High reaction rates even without precious me…

High reaction rates even without precious metals

Non-precious metal nanoparticles could one day replace expensive catalysts for hydrogen production. However, it is often difficult to determine what reaction rates they can achieve, especially when it comes to oxide particles. This is because the particles must be attached to the electrode using a binder and conductive additives, which distort the results. With the aid of electrochemical analyses of individual particles, researchers have now succeeded in determining the activity and substance conversion of nanocatalysts made from cobalt iron oxide—without any binders. The team led by Professor Kristina Tschulik from Ruhr-Universität Bochum reports together with colleagues from the University of Duisburg-Essen and from Dresden in the Journal of the American Chemical Society, published online on 30 May 2019.

“The development of non-precious metal catalysts plays a decisive role in realising the energy transition as only they are cheap and available in sufficient quantities to produce the required amounts of renewable fuels,” says Kristina Tschulik, a member of the Cluster of Excellence Ruhr Explores Solvation (Resolv). Hydrogen, a promising energy source, can thus be acquired by splitting water into hydrogen and oxygen. The limiting factor here has so far been the partial reaction in which oxygen is produced.

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Pantry ingredients can help grow carbon nano…

Pantry ingredients can help grow carbon nanotubes

Baking soda, table salt, and detergent are surprisingly effective ingredients for cooking up carbon nanotubes, researchers at MIT have found.

In a study published this week in the journal Angewandte Chemie, the team reports that sodium-containing compounds found in common household ingredients are able to catalyze the growth of carbon nanotubes, or CNTs, at much lower temperatures than traditional catalysts require.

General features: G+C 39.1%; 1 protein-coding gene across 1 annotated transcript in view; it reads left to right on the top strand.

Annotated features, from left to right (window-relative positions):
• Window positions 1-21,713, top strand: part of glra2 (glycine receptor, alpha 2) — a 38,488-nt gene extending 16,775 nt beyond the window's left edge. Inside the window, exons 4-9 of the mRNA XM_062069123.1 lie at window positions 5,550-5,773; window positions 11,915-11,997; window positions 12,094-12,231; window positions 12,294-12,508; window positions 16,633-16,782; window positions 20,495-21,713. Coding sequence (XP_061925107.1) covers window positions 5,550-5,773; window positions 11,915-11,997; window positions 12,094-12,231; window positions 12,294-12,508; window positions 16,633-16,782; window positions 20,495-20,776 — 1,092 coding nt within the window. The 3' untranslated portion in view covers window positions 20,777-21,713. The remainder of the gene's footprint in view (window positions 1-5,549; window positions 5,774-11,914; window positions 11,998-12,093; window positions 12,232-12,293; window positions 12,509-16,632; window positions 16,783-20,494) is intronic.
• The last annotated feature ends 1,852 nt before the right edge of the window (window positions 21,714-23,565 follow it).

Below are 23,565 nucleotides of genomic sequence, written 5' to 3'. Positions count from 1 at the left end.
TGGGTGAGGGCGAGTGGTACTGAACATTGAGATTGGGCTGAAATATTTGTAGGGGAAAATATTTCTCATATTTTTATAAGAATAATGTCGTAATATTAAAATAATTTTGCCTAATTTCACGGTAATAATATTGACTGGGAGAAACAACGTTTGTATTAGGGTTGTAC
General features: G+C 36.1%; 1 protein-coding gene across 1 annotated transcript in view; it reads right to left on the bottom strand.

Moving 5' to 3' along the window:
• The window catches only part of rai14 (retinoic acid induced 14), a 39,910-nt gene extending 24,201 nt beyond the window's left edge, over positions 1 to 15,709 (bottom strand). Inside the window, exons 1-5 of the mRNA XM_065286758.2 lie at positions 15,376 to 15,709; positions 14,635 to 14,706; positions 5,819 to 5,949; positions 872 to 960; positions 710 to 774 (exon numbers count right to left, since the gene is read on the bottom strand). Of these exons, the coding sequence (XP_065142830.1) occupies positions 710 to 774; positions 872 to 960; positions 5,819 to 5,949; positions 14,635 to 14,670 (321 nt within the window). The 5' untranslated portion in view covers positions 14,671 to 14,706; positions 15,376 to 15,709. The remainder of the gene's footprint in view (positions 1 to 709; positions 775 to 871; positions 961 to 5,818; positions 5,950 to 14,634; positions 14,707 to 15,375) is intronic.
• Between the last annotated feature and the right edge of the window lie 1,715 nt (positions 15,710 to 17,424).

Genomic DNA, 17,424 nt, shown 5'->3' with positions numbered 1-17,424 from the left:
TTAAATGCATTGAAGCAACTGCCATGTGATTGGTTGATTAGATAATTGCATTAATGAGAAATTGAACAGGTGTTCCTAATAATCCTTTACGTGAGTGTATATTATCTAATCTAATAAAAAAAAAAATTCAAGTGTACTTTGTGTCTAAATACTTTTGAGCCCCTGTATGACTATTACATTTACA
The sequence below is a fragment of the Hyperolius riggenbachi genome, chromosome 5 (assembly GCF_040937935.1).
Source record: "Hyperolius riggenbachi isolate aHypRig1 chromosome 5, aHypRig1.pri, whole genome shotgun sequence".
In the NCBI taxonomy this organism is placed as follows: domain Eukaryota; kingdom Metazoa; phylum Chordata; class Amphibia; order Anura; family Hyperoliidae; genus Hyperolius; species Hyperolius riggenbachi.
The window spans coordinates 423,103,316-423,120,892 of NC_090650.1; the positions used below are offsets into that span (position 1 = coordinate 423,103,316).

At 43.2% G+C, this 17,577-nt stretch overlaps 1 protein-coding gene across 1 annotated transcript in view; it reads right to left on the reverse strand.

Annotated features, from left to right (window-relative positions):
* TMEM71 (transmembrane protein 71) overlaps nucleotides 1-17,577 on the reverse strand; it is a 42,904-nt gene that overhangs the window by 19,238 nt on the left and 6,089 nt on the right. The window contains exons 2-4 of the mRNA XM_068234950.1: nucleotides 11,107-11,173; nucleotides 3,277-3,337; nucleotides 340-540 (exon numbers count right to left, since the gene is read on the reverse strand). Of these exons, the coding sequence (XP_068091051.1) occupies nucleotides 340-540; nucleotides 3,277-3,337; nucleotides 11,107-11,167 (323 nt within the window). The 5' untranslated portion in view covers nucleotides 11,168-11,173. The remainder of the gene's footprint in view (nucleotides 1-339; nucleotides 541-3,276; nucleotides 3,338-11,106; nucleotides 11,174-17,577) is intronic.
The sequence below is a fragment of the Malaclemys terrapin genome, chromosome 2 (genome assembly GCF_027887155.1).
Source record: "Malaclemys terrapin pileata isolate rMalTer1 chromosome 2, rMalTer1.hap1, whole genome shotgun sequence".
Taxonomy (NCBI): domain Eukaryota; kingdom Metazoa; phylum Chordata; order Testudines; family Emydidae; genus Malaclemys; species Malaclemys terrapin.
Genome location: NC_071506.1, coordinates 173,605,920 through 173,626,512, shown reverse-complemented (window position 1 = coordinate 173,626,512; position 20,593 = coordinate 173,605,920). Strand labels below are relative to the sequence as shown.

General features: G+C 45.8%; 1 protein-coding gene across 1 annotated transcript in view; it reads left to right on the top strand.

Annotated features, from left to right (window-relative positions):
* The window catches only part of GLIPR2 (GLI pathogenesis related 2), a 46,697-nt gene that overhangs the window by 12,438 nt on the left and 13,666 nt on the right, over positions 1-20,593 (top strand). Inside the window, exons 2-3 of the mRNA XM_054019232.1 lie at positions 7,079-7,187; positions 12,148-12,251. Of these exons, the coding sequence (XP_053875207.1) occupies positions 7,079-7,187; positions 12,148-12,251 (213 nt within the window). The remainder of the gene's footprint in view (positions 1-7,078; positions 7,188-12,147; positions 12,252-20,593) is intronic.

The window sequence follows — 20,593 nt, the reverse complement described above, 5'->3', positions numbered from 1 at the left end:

The researchers say that sodium may make it possible for carbon nanotubes to be grown on a host of lower-temperature materials, such as polymers, which normally melt under the high temperaturesneeded for traditional CNT growth.

“In aerospace composites, there are a lot of polymers that hold carbon fibers together, and now we may be able to directly grow CNTs on polymer materials, to make stronger, tougher, stiffer composites,” says Richard Li, the study’s lead author and a graduate student in MIT’s Department of Aeronautics and Astronautics. “Using sodium as a catalyst really unlocks the kinds of surfaces you can grow nanotubes on.”

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Metal mediated radical polymerizations are a f…

Metal mediated radical polymerizations are a form of radical polymerizations which are mediated, rather than initiated, by metal catalysts (cobalt and copper based catalysts are particularly common). These mediators help control the rates of the reactions, and thus the structure and molecular weight of the resulting polymers. Atom transfer radical polymerizations are often mediated by metal complexes. 

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Catalytic chain transfer ( 2 ) is a process fo…

Catalytic chain transfer ( 2 ) is a process for modifying radical polymerization reactions to allow for better control of the resulting polymers. It is most often used to create shorter chain polymers or low molecular weight polymers. Complexes of Co, Cr, Fe, Mo, and other metals are common catalysts for this process. 

Image source.

Artificial photosynthesis transforms carbon di…

Artificial photosynthesis transforms carbon dioxide into liquefiable fuels

Chemists at the University of Illinois have successfully produced fuels using water, carbon dioxide and visible light through artificial photosynthesis. By converting carbon dioxide into more complex molecules like propane, green energy technology is now one step closer to using excess CO2 to store solar energy – in the form of chemical bonds – for use when the sun is not shining and in times of peak demand.


Plants use sunlight to drive chemical reactions between water and CO2 to create and store solar energy in the form of energy-dense glucose. In the new study, the researchers developed an artificial process that uses the same green light portion of the visible light spectrum used by plants during natural photosynthesis to convert CO2 and water into fuel, in conjunction with electron-rich gold nanoparticles that serve as a catalyst. The new findings are published in the journal Nature Communications.

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Coordination polymerization ( 2 ) is a reactio…

Coordination polymerization ( 2 ) is a reaction wherein polymerization occurs through coordination at the metallic center of catalytic transition metal salts and complexes. The most common catalysts are Ziegler-Natta catalysts, shown above. This type of polymerization is used for polymers produced from vinyl monomers, such as polyethylene. 

Image sources: ( 1 ) ( 2 )

Methane-consuming bacteria could be the futu…